A few weeks ago, Gordon was planning on putting another driver in his No. 7 Robby Gordon Motorsports car while he competed in the MonsterJam truck competition. But the truck didn’t get done in time, and so he’s now headed to Martinsville – where he’ll have to qualify on speed after a disappointing start to the season led to him falling out of the top 35 in owner points.
“The truck didn’t quite get done,” Gordon said Wednesday following testing at Charlotte Motor Speedway. “It probably won’t be done until after Phoenix [in April]. We’ll miss the monster finals in Vegas this weekend.”
Gordon, whose team has an affiliation with BAM Racing that has brought some sponsorship this year, said at the beginning of the season that he probably wouldn’t run in every race.
But now he said it is likely he will compete in every event at least until May.
And what about the Indianapolis 500?
“I’ve got a commitment, but just because you have a commitment from people doesn’t mean it’s going to happen,” Gordon said. “We’ll see what happens here in the next couple of weeks.”
As far as the immediate future, when Gordon gets to Martinsville, the pressure will be on the driver/owner as he has top make the race on speed. He is 36th in the owner standings, nine points behind the Front Row Motorsports team of Kevin Conway. Gordon said he felt good about being able to qualify on speed.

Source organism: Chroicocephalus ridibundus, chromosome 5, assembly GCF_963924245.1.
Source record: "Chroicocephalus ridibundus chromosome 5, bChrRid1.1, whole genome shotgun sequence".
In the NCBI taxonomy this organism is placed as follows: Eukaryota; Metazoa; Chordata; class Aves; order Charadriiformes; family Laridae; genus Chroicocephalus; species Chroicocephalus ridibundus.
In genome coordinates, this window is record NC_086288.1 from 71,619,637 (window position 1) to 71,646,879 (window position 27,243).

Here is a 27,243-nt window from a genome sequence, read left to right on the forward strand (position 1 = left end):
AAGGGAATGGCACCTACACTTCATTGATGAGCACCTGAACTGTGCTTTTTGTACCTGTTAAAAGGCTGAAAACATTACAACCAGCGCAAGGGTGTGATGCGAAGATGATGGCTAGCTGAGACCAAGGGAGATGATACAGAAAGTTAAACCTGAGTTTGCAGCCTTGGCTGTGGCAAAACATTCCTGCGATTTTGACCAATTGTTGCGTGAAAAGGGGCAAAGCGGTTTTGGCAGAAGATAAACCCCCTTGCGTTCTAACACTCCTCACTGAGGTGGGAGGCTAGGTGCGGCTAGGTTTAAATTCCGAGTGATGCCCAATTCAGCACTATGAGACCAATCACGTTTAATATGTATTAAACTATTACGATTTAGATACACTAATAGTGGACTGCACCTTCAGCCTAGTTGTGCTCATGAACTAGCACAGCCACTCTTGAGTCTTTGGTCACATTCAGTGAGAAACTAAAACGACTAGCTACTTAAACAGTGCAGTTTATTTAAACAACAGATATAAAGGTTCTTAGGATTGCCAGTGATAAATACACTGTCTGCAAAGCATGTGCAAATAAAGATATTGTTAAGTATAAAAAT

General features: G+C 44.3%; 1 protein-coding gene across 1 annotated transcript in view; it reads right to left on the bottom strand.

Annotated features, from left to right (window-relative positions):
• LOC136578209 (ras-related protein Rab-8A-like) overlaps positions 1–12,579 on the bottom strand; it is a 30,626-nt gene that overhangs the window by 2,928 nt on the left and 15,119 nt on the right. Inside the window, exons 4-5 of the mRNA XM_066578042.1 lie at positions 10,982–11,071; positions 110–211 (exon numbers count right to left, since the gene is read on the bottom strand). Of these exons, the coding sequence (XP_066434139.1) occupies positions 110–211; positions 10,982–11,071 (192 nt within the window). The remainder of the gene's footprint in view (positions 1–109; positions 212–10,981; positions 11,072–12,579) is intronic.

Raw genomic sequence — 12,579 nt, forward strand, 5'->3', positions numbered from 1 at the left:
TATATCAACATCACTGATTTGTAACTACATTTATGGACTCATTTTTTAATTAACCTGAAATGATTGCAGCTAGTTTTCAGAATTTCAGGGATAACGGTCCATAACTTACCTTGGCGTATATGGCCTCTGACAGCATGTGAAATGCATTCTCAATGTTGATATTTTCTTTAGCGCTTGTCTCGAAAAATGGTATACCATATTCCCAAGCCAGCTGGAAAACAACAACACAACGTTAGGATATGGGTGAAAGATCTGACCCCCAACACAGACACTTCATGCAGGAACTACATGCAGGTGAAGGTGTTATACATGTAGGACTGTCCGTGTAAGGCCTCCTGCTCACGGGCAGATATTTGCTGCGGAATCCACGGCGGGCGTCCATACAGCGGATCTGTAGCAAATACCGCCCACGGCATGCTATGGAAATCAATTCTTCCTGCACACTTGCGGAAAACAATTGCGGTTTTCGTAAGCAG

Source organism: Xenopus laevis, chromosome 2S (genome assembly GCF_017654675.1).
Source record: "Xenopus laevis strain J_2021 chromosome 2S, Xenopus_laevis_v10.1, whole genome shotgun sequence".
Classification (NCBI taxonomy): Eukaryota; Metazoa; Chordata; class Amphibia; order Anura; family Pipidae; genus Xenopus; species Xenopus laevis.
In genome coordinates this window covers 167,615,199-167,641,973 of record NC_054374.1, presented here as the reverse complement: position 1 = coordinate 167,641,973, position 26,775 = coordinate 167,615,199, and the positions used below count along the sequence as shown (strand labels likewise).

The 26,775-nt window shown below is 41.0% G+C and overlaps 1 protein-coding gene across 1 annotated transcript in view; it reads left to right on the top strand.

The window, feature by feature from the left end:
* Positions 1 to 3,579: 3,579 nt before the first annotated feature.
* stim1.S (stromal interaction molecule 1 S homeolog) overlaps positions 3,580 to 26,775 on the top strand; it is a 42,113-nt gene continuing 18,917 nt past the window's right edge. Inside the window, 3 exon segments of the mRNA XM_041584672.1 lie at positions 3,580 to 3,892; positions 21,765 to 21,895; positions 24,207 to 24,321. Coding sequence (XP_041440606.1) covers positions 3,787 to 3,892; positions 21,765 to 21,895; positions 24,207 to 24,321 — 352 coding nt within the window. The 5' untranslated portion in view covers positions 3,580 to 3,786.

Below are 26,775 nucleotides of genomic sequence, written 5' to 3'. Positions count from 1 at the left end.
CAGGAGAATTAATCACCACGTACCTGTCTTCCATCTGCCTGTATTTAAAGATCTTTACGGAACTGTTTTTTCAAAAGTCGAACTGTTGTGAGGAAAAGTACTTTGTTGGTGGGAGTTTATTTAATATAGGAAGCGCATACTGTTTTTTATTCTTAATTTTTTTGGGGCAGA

“We’re going to bring our best car,” Gordon said. “That’s just all we can do.”
Gordon is coming off his best finish of the season, a 22nd-place finish at Bristol. He was involved in a last-lap crash at Daytona, where he finished 28th, had his car overheat at Auto Club Speedway and finished 33rd, hit the wall at Las Vegas and finished 32nd, and had a tire issue at Atlanta and finished 43rd.
“Looking at our season, it’s pretty simple,” Gordon said. “Running 12th going on the last lap at Daytona and get wrecked by [Jeff] Gordon, blow up at California, smack the wall in Vegas and finish 30th, [at] Atlanta a tire pops, and we finish 22nd in Bristol and we find ourselves three finishing positions out of it.
“I can look back at it and say at the last lap of Daytona we lost 20 spots and there was no way we were going to finish 43rd at Atlanta. I run good at Atlanta and had a good car in practice. But it’s racing. And unfortunately if you could make your luck, you would, but this is part of the game.”
In hopes of creating some good luck, Gordon’s team had a long two days at the Charlotte Motor Speedway test. It packed its cars up after the first day on Tuesday, took them to the shop and worked on them overnight, and brought them back for the Wednesday test. Most teams just let their cars sit in the garage.
“We had a bunch of things we wanted to try and we couldn’t get them all done here,” Gordon said. “Being a one-car team, you have to make the most out of your days and get the most parts and pieces to try. … Did we learn some things? Yes.
“That’s the important part of it.”
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